Incorporation—Is It For You?
It appears to me that many, if not most, franchisees are now entering into store agreements in a corporate capacity rather than as individuals. On the other hand, most franchisees who signed or renewed an agreement some years ago are still operating as individuals. That’s probably because SEI only began, a relatively short time ago, to enter into new agreements with corporations or to permit existing individual franchisees to transfer his or her agreement to a corporation. In fact, two or more unrelated individuals can be shareholders in such a corporation with the consent of SEI. Should those non-incorporated franchisees consider assigning the agreement to a corporation?
The answer is probably yes—but there are both accounting and legal issues to consider. Most accountants, in my experience, would favor incorporation for tax benefits. In fact, they would probably favor Limited Liability Companies (LLCs) even more, but at this time SEI will not enter into agreements with an LLC, although this policy may change in the near future. Attorneys, on the other hand, will invariably recommend conducting any business under the umbrella of a corporation—and most assuredly, a 7-Eleven store—for the following reasons.
Probably the biggest risk for any business is that of personal injury to a third person (not an employee for which Worker’s Compensation comes into play) by reason of the negligence of the owner. Even where there has been no negligence, practical considerations often dictate huge settlements to avoid the risk of a jury verdict many times the amount of the settlement.
In today’s real world, a slip and fall in your store or the sale of a tainted product that results in a serious injury or illness could mean liability in the millions of dollars. Does that happen on a frequent basis? No. Can it happen? Absolutely, and you should make every effort to protect your personal assets in the event of such an occurrence.
You do have some protection under the indemnity amendment of your store agreement (Exhibit C) for personal injury to third persons in the amount of $500,000 per occurrence, but that amount falls far short of the amount of protection needed. Moreover, there are certain exclusions from this indemnity, most notably with respect to the sale of fresh foods after notification to you of a vendor’s failure to either submit the product to a microbiological test, or the actual failure of the test. Any intentional act by you or your employee (assault, etc.) is also excluded.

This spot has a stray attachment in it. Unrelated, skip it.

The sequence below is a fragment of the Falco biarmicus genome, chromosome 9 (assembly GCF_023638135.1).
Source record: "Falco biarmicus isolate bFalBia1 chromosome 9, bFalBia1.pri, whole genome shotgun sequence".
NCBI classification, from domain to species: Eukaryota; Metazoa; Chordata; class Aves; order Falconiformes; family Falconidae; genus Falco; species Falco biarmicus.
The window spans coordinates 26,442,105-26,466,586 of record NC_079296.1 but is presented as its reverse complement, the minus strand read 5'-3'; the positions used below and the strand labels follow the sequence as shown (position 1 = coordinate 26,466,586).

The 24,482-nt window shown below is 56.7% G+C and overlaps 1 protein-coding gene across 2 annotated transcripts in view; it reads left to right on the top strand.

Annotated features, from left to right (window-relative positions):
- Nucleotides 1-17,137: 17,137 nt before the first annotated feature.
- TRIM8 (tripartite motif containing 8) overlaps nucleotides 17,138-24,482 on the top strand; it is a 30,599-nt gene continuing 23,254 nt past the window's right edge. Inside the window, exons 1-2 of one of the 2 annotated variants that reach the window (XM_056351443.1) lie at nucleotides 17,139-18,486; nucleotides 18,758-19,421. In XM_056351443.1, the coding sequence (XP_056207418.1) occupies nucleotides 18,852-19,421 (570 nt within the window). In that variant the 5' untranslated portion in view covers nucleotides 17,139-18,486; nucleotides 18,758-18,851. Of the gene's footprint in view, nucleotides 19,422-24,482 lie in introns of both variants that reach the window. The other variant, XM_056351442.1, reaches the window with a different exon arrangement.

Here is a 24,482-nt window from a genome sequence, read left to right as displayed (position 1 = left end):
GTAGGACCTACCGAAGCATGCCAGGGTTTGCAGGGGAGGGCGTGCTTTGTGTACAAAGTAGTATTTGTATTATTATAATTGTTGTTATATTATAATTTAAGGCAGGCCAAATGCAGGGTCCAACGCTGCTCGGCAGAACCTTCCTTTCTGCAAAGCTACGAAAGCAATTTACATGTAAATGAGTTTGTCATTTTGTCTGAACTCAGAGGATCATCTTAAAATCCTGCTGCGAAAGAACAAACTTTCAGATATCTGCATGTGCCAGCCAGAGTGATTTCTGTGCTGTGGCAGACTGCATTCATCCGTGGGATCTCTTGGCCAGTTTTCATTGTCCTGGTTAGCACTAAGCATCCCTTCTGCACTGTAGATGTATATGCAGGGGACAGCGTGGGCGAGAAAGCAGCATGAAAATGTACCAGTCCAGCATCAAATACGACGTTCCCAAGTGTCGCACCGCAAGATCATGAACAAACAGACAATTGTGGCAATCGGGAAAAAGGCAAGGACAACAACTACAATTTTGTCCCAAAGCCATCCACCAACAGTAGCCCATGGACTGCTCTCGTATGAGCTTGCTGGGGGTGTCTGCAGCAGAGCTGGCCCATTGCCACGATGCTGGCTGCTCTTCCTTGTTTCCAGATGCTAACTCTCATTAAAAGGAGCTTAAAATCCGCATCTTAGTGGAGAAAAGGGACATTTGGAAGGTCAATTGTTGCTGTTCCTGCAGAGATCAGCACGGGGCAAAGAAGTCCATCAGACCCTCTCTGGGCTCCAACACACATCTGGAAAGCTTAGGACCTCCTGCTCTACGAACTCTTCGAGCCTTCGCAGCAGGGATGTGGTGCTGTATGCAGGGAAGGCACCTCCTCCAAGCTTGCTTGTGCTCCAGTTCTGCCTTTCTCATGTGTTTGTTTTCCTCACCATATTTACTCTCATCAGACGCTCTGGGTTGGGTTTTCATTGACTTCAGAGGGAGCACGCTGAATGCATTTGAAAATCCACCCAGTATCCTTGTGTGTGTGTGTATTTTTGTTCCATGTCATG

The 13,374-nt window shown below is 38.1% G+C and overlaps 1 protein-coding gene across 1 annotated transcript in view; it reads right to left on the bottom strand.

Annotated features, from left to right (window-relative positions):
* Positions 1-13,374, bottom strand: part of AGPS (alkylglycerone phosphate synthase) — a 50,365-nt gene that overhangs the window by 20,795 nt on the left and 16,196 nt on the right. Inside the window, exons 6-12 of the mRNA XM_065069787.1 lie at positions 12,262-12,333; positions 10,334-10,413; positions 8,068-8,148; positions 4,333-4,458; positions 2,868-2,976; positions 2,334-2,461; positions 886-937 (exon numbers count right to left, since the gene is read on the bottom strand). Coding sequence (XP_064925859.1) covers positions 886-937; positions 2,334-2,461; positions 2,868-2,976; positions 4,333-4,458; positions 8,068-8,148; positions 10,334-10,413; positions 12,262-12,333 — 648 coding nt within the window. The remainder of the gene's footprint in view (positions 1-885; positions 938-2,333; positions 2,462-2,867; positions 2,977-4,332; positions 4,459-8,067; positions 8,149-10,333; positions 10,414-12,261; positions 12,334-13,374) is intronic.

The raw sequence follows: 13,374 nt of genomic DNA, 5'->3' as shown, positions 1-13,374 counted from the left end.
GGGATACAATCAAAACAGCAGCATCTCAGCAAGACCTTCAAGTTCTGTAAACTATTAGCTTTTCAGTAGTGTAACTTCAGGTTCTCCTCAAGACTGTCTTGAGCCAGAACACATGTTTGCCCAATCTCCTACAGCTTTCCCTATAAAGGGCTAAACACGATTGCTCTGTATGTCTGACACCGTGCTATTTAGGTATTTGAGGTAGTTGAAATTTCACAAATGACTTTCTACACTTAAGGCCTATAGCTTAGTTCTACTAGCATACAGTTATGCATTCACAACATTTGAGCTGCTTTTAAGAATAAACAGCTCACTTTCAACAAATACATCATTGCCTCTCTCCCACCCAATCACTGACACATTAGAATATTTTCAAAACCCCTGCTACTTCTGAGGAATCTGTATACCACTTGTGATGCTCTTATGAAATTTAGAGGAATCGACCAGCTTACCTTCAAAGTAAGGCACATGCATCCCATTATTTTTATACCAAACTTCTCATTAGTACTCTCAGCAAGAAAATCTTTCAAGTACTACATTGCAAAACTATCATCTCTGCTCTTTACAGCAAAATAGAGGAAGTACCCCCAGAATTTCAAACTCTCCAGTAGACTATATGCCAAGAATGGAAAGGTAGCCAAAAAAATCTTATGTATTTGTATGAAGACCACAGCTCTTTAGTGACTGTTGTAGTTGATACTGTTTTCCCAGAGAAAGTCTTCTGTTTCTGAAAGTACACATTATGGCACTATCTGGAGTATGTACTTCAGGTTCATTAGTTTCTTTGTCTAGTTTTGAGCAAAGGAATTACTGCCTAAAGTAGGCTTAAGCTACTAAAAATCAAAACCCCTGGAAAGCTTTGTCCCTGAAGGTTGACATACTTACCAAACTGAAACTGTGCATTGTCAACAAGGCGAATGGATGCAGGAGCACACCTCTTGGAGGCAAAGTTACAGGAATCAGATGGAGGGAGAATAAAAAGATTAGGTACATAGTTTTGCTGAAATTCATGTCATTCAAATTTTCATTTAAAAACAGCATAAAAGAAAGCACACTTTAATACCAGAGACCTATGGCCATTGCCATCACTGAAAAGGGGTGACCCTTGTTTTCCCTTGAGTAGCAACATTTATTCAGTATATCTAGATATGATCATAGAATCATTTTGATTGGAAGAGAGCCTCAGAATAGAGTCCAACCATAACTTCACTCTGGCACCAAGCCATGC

Of course, additional private insurance is available, and I have continuously urged that franchisees obtain such insurance with coverage of at least $1 million, and perhaps $2 million. My experience however, is that most owners either neglect to buy insurance or simply can’t afford it.
Operating under the protection of a corporation would not—in the event of a catastrophic injury to a customer—shield you from the loss of your franchise business, but there is not much that the business owns since SEI owns or leases the premises and leases the equipment. The real danger is the loss of your other personal assets (home, savings, investments) if an injured party gets a judgment against you that exceeds the indemnified amount of $500,000.
Transferring your store agreement to a corporation in which the signatories on the agreement are the only stockholders is not a difficult or expensive process, but because of specific language required by SEI that must be incorporated into the Articles of Incorporation and By-Laws, and because of the multi-step approval process by the SEI legal department, the transfer should be handled by an attorney. The rules are not complex. For your purposes, the only shareholders of the corporation can be the original signatory(ies) to the store agreement; the only business of the corporation is the operation of one or more 7-Eleven stores; and no shares may be issued, encumbered, assigned or transferred without the prior written consent of SEI. In other words, you cannot sell all or any part of your interest in the franchise by simply issuing shares of stock to a person not a signatory to the store agreement or not subsequently approved by SEI.
Once the store agreement is transferred to a corporation, there will be the need to also transfer your liquor, lottery, health, and other licenses, but this is not a major problem and SEI will be of help to you.
It is absolutely essential, to get the benefit of corporate protection against personal liability, that you hold your business out as a corporate entity in an unmistakable manner. This means that all business documents such as checks, letterheads, business cards, etc., must have the corporate name imprinted making sure the “Inc.” or “Corp” is at the end of the name. It is also essential that your vendors invoice you under the corporate name and not your individual name or 7-Eleven Store Number, and that you sign all documents with your corporate title. For instance “John Doe, President” or “Jane Doe, Secretary.” Above all, avoid personally guaranteeing corporate debt if at all possible. However, SEI will require that the individuals guarantee any debt to SEI.
Also, keep in mind that you will become an employee of the corporation and therefore will be subject to withholding taxes, FICA, Medicare, and the like. You will also receive a W-2 at the end of the year.
This is a matter that should be given serious thought. Any questions? Give me